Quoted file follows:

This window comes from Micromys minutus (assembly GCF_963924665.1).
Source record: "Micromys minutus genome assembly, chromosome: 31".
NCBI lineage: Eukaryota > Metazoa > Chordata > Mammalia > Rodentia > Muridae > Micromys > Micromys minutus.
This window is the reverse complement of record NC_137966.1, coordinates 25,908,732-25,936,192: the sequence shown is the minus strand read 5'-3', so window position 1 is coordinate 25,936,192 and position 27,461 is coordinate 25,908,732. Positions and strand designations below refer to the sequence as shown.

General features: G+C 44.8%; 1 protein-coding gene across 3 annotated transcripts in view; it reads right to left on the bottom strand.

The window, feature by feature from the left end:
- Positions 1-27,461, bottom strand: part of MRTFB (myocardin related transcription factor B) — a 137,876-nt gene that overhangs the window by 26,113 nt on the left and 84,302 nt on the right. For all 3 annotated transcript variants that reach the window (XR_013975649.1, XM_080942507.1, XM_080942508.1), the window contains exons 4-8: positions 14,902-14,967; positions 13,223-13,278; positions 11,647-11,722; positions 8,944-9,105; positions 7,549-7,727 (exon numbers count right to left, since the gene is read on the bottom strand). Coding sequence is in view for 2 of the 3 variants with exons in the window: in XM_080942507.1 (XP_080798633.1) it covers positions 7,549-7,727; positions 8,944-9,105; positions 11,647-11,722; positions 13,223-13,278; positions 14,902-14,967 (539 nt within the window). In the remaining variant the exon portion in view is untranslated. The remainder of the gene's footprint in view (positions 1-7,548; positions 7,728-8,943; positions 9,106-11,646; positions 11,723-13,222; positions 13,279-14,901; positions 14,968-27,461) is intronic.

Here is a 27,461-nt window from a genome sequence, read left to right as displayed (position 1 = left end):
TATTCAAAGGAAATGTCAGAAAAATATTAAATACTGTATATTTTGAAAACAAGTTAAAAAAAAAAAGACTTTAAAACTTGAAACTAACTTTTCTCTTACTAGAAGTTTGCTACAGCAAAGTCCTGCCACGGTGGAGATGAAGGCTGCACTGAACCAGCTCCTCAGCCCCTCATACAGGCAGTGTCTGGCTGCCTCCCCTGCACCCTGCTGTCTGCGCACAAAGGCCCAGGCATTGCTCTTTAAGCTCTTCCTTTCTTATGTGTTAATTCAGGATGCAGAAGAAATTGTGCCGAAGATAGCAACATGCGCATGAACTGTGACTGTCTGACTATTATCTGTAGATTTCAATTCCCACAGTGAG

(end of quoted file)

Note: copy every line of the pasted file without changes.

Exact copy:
This window comes from Micromys minutus (assembly GCF_963924665.1).
Source record: "Micromys minutus genome assembly, chromosome: 31".
NCBI lineage: Eukaryota > Metazoa > Chordata > Mammalia > Rodentia > Muridae > Micromys > Micromys minutus.
This window is the reverse complement of record NC_137966.1, coordinates 25,908,732-25,936,192: the sequence shown is the minus strand read 5'-3', so window position 1 is coordinate 25,936,192 and position 27,461 is coordinate 25,908,732. Positions and strand designations below refer to the sequence as shown.

General features: G+C 44.8%; 1 protein-coding gene across 3 annotated transcripts in view; it reads right to left on the bottom strand.

The window, feature by feature from the left end:
- Positions 1-27,461, bottom strand: part of MRTFB (myocardin related transcription factor B) — a 137,876-nt gene that overhangs the window by 26,113 nt on the left and 84,302 nt on the right. For all 3 annotated transcript variants that reach the window (XR_013975649.1, XM_080942507.1, XM_080942508.1), the window contains exons 4-8: positions 14,902-14,967; positions 13,223-13,278; positions 11,647-11,722; positions 8,944-9,105; positions 7,549-7,727 (exon numbers count right to left, since the gene is read on the bottom strand). Coding sequence is in view for 2 of the 3 variants with exons in the window: in XM_080942507.1 (XP_080798633.1) it covers positions 7,549-7,727; positions 8,944-9,105; positions 11,647-11,722; positions 13,223-13,278; positions 14,902-14,967 (539 nt within the window). In the remaining variant the exon portion in view is untranslated. The remainder of the gene's footprint in view (positions 1-7,548; positions 7,728-8,943; positions 9,106-11,646; positions 11,723-13,222; positions 13,279-14,901; positions 14,968-27,461) is intronic.

Here is a 27,461-nt window from a genome sequence, read left to right as displayed (position 1 = left end):
TATTCAAAGGAAATGTCAGAAAAATATTAAATACTGTATATTTTGAAAACAAGTTAAAAAAAAAAAGACTTTAAAACTTGAAACTAACTTTTCTCTTACTAGAAGTTTGCTACAGCAAAGTCCTGCCACGGTGGAGATGAAGGCTGCACTGAACCAGCTCCTCAGCCCCTCATACAGGCAGTGTCTGGCTGCCTCCCCTGCACCCTGCTGTCTGCGCACAAAGGCCCAGGCATTGCTCTTTAAGCTCTTCCTTTCTTATGTGTTAATTCAGGATGCAGAAGAAATTGTGCCGAAGATAGCAACATGCGCATGAACTGTGACTGTCTGACTATTATCTGTAGATTTCAATTCCCACAGTGAG